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Tuesday, 20 April, 1999, 15:10 GMT 16:10 UK
Schools 'hoarding 545m'
Teacher in classroom
Teachers say the present funding method has failed
By Adrian Dalingwater in Eastbourne

Schools are hoarding hundreds of millions of pounds while sacking experienced teachers and increasing class sizes, according to a teachers' union.

Unions 99
The National Association of Schoolmasters/Union of Women Teachers (NASUWT) says more than 545m is being held in the coffers of schools across England and Wales at the expense of educational standards.

It blames the "disastrous" system which has devolved financial power to schools and allowed them to make decisions on how to spend the majority of their budgets.

The Local Management of Schools (LMS) regulations, introduced in 1990 and due to be extended by the present government, have removed most school spending decisions from local councils and passed them to school headteachers and governors.

Delegates at the NASUWT's annual conference in Eastbourne were told that the system encouraged schools to hold excessive amounts of money "for a rainy day" and employ less experienced teachers because they were cheaper.

roger kirk
Roger Kirk: "The disadvantaged are suffering"
A member of the union's executive committee, Roger Kirk, said special schools in the London borough of Newham were retaining 1,750 per pupil in their reserves.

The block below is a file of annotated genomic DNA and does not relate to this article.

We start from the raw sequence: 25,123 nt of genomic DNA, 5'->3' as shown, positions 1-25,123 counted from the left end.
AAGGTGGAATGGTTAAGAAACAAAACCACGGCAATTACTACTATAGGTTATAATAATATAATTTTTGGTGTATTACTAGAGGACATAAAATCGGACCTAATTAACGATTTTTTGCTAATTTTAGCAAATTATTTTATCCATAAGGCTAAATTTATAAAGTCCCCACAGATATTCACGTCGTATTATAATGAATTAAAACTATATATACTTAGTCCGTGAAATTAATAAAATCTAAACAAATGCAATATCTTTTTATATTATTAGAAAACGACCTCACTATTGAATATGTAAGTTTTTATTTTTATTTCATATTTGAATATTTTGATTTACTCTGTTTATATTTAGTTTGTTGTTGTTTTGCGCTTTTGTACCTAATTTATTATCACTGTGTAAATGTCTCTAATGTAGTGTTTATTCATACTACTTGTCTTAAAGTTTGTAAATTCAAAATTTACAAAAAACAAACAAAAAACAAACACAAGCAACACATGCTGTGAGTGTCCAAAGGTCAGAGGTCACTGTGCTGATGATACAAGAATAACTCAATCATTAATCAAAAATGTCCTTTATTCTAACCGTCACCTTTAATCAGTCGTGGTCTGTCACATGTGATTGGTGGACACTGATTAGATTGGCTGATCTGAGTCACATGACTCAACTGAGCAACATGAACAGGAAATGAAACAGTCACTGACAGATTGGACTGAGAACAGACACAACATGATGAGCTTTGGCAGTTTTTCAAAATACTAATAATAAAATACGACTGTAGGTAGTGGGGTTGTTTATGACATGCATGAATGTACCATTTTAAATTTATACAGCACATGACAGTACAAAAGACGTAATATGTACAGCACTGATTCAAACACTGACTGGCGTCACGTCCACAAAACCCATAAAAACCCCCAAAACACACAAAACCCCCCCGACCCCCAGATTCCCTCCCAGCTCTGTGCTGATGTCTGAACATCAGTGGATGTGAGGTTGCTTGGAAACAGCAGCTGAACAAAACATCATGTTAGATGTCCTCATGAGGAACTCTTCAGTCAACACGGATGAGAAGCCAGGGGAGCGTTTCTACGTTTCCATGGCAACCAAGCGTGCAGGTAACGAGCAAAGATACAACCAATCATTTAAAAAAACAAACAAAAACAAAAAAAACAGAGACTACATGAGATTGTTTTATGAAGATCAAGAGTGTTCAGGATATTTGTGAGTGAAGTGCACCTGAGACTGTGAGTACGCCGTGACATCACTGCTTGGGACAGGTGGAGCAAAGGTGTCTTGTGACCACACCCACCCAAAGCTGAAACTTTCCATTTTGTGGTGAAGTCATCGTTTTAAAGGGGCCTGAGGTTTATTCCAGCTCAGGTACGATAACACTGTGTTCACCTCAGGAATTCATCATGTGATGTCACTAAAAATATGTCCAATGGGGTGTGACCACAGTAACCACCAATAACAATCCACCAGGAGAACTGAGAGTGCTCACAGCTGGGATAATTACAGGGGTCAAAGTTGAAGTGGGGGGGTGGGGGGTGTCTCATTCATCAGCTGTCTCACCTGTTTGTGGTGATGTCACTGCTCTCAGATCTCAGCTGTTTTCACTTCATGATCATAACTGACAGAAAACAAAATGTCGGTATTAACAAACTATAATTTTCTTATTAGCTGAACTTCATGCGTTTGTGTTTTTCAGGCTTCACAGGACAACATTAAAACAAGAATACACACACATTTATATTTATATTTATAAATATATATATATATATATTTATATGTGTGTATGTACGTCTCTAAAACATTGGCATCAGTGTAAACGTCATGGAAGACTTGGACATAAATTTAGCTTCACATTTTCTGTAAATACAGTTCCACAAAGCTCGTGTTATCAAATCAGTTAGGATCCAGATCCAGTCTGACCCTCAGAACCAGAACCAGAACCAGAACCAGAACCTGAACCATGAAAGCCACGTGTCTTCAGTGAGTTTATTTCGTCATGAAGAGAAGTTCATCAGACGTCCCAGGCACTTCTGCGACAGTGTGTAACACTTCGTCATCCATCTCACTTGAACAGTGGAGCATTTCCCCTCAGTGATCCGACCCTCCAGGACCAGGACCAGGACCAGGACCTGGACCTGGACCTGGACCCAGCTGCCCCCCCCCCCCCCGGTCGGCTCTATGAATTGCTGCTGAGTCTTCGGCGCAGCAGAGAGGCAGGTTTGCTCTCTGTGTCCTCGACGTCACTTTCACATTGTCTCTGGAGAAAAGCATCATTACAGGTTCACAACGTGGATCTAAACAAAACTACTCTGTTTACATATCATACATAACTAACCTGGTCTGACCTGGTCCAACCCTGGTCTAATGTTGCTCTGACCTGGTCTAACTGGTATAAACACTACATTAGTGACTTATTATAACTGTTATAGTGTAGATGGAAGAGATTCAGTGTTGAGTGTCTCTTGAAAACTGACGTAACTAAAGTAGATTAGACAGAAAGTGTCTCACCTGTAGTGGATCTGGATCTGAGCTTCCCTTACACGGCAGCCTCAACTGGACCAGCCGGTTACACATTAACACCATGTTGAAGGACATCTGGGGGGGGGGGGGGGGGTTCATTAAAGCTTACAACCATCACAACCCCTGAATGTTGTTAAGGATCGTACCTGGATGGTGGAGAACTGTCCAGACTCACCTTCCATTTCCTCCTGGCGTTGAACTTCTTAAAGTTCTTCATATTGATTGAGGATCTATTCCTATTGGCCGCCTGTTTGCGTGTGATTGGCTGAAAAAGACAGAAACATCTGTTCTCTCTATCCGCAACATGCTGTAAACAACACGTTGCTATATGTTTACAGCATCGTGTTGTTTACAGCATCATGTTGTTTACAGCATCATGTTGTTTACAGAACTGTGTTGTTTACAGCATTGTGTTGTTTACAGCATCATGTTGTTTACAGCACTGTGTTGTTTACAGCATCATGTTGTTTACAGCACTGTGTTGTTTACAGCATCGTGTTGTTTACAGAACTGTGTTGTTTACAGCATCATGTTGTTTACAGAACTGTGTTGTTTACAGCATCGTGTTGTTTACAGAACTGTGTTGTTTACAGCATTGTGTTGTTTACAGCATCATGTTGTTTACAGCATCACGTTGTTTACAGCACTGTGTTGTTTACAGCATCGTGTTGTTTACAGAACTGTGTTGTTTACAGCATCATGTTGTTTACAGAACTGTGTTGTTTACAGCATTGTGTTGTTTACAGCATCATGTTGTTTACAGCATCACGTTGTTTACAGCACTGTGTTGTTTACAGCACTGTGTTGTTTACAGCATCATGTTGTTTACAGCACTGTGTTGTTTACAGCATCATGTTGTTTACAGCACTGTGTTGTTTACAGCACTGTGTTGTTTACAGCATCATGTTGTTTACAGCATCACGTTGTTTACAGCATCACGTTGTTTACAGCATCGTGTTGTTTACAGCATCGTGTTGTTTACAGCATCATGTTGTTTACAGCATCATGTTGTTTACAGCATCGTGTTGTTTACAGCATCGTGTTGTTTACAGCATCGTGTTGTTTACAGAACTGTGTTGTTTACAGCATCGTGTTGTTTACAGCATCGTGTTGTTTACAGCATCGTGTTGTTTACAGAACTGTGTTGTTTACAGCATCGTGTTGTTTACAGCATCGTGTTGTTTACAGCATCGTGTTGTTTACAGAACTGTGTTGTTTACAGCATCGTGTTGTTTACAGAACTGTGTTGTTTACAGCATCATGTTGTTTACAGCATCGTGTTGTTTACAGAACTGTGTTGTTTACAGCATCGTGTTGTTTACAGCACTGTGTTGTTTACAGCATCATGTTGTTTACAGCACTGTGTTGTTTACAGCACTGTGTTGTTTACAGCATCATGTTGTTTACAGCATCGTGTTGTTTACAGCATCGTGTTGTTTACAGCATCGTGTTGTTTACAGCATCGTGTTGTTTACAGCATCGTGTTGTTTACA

"Some of the most disadvantaged children are suffering," he told delegates. "545m is being locked up and not being spent on children."

And a teacher from Oxfordshire, Robert Williams, said he had been unemployed for nearly 18 months because many schools wanted to employ newly qualified - and less expensive - teachers.

"It's education, education, education - on the cheap," he said to applause.

Others in debt

Other examples quoted by NASUWT officials include a school in South Wales which made three teachers redundant while holding back 180,000 in its contingency fund, a secondary school in London holding on to more than 800,000, and a primary school in the West Midlands retaining more than a quarter of its budget.

Delegates were also critical of the system which awards government funding to different areas of England, arguing that this had led to schools in "favoured" areas building up large reserves while others were in debt.

nigel de gruchy
Nigel de Gruchy: "It's nuts"
The NASUWT's General Secretary, Nigel de Gruchy, called for schools which held excessive amounts of money in reserve to be penalised by the government. "It's the squirrel mentality - and it's nuts," he told journalists, following the debate.

He added that the funding system also encouraged corruption, claiming that many heads were awarding themselves discretionary pay rises while refusing to do the same for the teachers in their school.

The conference gave unanimous backing to a motion expressing alarm at the government's decision to extend an "unsatisfactory and failed method of funding".

It called for an independent review of the system, calling on the government to accept the findings of any such review.

See also:

20 May 98 | UK Education
14 Jul 98 | UK Education
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